Thursday, May 21, 2015

Zoe vs. the Dear Daughter Letter

It's the end of the school year so every time you look up people are graduating all over the place. College, high school, grammar school. And even Pre-K.

. . . and destroy.

Zoe will be graduating preschool in about a month, and since everyone keeps telling me time goes by so fast, I figured I'd start on my Dear Daughter/High School Graduate letter now. 
Only a little bit different.

Dear Daughter/Future Supreme Commander of the Known Universe:

It seems like only yesterday you were an evil mastermind in training. And now you’re ready to head off on your own, your plans for world domination to be put into effect. 

This will be the last time I will offer you advice, unless you see fit to visit me from whatever island you choose as your base of operations, where you will erect your impregnable fortress, gather your minions, and build your army of killer robots.

So, before you set off on your flying monkey, I have some words of advice for you.

Don’t hide your genius.

Well, maybe just the evil part. You do have to get along in the world before you crush it in your steely fist. 

As a corollary, never pretend to be less than you are. Unless you’re lulling people into a false sense of security.

Don’t compare yourself to other evil geniuses. It’s a waste of time and energy, both of which you’ll need to come out on top. Ally yourself with them temporarily, and then stab them in the back before they can do the same to you.

Read. A lot. Learn the rules. So that you can then break them with impunity. Study Shakespeare. Model yourself after Iago before it all went south. Learn from his mistakes!

Become a student of history. Find weaknesses and exploit them. I know you know how to do this. Remember, I raised you.

Don’t get married until your career is firmly established. And when you do, make sure your partner not only shares your dreams for ultimate power but will be satisfied playing second fiddle. World domination is not a team sport.

Be your alterego. Embrace it. Have a theme and a logo. Get business cards made up. But when you do, make the initial print run small in case there’s a mistake. Have the printer fix the mistake before you slowly roast them over hot coals and give them a bad review on Yelp. That’s just good business sense.

Don’t take selfies with duckface. You’ll be embarrassed later, and no one takes an evil mastermind seriously if a Google search turns up embarrassing photos. 

In fact, you should probably avoid photographic evidence of your whereabouts altogether. (A reasonable precaution when your plans necessarily involve pissing off the entire global population.)

On the other hand, you should hire a PR consultant. It’s important to learn the art of spin, and while the hoi polloi is distracted by your good works, you’ll be pulling strings behind the scenes to topple world governments.

Onto wardrobe. When you grind the plebes under your heels make sure they’re attached to comfortable shoes. You don’t want to turn an ankle while you’re grinding. That would be embarrassing. (See duckface discussion above.)

Exception: stilettos. Nothing says power like stilettos. However, if you do plan to wear them, start practicing now. I remember a certain four-year-old at her preschool graduation threatening a level of destruction that would make the prom in Carrie look like a Teddy Bear picnic, but her plans were foiled when she tripped in sandals that were on the wrong feet. You don’t want to spend your first few weeks of utter supremacy laid up in bed.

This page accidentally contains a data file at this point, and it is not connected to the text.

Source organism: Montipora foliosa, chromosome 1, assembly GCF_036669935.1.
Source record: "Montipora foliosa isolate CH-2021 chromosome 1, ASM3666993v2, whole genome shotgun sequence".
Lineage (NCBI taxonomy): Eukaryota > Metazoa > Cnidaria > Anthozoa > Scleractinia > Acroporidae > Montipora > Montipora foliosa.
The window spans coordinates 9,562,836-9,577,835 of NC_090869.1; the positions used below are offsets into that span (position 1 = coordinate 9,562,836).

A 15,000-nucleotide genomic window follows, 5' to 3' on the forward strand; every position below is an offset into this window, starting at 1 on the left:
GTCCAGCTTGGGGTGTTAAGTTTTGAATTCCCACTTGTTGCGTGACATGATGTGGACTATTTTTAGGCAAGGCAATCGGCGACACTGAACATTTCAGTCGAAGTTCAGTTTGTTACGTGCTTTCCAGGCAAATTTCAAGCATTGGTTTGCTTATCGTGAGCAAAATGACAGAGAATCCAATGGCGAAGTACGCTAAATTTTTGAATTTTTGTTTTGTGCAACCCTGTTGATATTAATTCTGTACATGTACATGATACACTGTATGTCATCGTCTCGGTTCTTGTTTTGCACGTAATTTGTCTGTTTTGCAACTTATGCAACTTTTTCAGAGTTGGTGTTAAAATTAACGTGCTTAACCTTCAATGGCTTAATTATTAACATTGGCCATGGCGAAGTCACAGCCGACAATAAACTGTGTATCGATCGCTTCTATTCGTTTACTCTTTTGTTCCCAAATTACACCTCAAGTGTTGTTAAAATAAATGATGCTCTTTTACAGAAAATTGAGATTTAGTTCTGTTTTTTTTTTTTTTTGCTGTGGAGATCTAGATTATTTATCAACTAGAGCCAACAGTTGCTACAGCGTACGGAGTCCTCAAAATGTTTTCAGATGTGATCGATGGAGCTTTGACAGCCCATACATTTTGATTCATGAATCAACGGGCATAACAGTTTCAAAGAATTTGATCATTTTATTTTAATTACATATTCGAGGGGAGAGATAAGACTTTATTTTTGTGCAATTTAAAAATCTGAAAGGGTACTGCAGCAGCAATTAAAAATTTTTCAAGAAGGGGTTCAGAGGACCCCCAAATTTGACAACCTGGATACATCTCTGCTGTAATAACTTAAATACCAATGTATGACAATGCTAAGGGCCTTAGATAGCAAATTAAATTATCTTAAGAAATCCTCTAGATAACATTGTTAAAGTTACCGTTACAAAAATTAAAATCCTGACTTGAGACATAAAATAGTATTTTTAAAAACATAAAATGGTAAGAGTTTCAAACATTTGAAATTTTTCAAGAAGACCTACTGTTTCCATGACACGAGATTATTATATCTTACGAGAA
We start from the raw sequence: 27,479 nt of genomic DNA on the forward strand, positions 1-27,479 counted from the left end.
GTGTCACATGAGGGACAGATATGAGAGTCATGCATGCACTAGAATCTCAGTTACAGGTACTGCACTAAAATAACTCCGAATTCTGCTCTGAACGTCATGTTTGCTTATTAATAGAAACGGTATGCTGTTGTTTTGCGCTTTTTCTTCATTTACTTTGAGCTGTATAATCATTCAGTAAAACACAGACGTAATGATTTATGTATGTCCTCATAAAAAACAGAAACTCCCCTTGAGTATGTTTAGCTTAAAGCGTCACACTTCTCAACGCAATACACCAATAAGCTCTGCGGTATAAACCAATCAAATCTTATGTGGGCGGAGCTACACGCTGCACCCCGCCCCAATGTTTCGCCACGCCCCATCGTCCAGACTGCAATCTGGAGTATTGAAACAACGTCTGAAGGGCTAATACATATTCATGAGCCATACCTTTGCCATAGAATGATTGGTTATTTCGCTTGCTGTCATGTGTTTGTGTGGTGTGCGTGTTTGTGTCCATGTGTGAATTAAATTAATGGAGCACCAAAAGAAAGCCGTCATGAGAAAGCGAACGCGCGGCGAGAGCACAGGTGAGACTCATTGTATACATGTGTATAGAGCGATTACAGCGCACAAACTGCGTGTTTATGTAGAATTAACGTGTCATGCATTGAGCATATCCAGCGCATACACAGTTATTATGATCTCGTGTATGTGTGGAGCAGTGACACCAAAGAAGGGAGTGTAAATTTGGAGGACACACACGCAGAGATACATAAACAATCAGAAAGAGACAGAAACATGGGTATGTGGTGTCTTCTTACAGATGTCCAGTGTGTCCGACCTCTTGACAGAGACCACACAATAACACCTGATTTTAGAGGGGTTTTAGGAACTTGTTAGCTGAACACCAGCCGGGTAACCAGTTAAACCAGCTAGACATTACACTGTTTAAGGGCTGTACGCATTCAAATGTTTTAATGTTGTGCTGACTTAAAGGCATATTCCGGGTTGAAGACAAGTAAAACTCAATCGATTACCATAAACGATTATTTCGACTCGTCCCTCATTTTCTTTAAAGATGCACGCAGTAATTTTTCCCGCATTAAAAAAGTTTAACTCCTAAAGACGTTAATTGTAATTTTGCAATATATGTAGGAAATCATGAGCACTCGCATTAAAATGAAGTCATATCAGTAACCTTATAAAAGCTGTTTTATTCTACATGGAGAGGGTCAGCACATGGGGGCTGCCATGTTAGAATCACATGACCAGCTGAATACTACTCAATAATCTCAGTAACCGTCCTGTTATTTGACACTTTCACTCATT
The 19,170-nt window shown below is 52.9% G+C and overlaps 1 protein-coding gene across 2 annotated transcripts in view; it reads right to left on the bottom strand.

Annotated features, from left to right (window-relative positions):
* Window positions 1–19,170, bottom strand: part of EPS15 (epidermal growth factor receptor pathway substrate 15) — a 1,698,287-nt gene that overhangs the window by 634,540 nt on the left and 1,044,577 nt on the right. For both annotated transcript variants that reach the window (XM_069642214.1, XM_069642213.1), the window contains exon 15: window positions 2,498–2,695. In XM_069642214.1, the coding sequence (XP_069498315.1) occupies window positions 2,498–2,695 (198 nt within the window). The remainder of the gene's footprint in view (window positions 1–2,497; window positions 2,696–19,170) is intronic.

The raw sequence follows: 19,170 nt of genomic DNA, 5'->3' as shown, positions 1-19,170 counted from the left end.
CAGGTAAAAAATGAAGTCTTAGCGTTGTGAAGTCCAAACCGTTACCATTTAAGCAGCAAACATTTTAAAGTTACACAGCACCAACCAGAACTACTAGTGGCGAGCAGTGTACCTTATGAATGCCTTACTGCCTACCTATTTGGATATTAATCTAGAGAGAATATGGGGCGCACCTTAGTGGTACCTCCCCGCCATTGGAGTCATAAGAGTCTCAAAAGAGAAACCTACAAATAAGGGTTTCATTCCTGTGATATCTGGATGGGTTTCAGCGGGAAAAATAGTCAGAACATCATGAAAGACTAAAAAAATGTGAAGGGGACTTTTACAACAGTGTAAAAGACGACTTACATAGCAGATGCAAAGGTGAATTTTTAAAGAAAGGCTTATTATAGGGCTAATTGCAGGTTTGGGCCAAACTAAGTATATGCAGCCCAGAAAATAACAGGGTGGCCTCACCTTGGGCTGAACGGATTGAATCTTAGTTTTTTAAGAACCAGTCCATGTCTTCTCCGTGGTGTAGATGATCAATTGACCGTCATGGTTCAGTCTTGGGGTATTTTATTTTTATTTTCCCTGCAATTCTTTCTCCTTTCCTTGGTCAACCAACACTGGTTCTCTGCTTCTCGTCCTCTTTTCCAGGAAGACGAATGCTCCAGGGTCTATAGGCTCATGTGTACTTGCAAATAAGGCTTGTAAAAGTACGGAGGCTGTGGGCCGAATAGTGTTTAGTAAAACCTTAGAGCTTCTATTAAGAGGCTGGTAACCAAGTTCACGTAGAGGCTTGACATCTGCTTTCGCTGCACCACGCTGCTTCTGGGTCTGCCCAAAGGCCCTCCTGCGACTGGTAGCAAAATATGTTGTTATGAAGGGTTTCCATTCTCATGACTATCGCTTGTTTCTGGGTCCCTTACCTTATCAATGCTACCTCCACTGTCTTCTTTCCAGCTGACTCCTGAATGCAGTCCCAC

Get in the habit of wearing gloves. They’re stylish, you won’t leave prints, and if you slowly peel them off one finger at a time you’ll intimidate the weak-minded into coughing up useful information about themselves or others. Pay attention to gossip.

As for color, wear red with some black. Or black with some red. These are power colors.

Learn a few magic tricks. Sleight of hand will serve you well.

Don’t collect anything weird. Enemies will use that against you. For instance, by driving up the price of a Shawn Cassidy lunchbox on eBay (bastards!).

Speaking of enemies, remember that superheroes are all alike. They may differ slightly in origin story—alien, bug bite, radiological mishap or what have you---but at heart they are just people (or aliens) in great shape. And that shape is square.

Bide your time when you want revenge. Plan delicately and don’t leave evidence. Divert attention. If anyone cottons on, discredit them. With photos. (Again, see duckface.)

Lie if you can get away with it. If you can’t, tell the truth but mix in some disinformation.

Don’t get so busy bending others to your will that you forget to enjoy yourself. After all, it’s the little things, like the tears and lamentations of the vanquished, that make life sweet.

Ignore warranties for purchases under $500. They’re never worth it.

Don’t eat the hot dogs sold in movie theaters. Trust me.

And most of all, I hope you dance. On the broken bodies of your enemies.

Don’t forget me,
Mom

P.S. Burn this letter.

Zoe: 93, Universe: 0

For more of Zoe's hijinks, follow me on Facebook and on Twitter at @zoevsuniverse
I need a win here, people. 
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Thursday, May 14, 2015

Zoe vs. Kanye West, Ph.D.

This week Kanye West, self-reported messiah, received an honorary doctorate from the School of the Art Institute of Chicago. That ripping sound you hear is everyone in the world who has an advanced degree tearing up their diplomas.
When I covered the Kardashians, I did not include Kanye West because he told me he deserved his own post and to do otherwise would dilute his magnificence.
So here we are.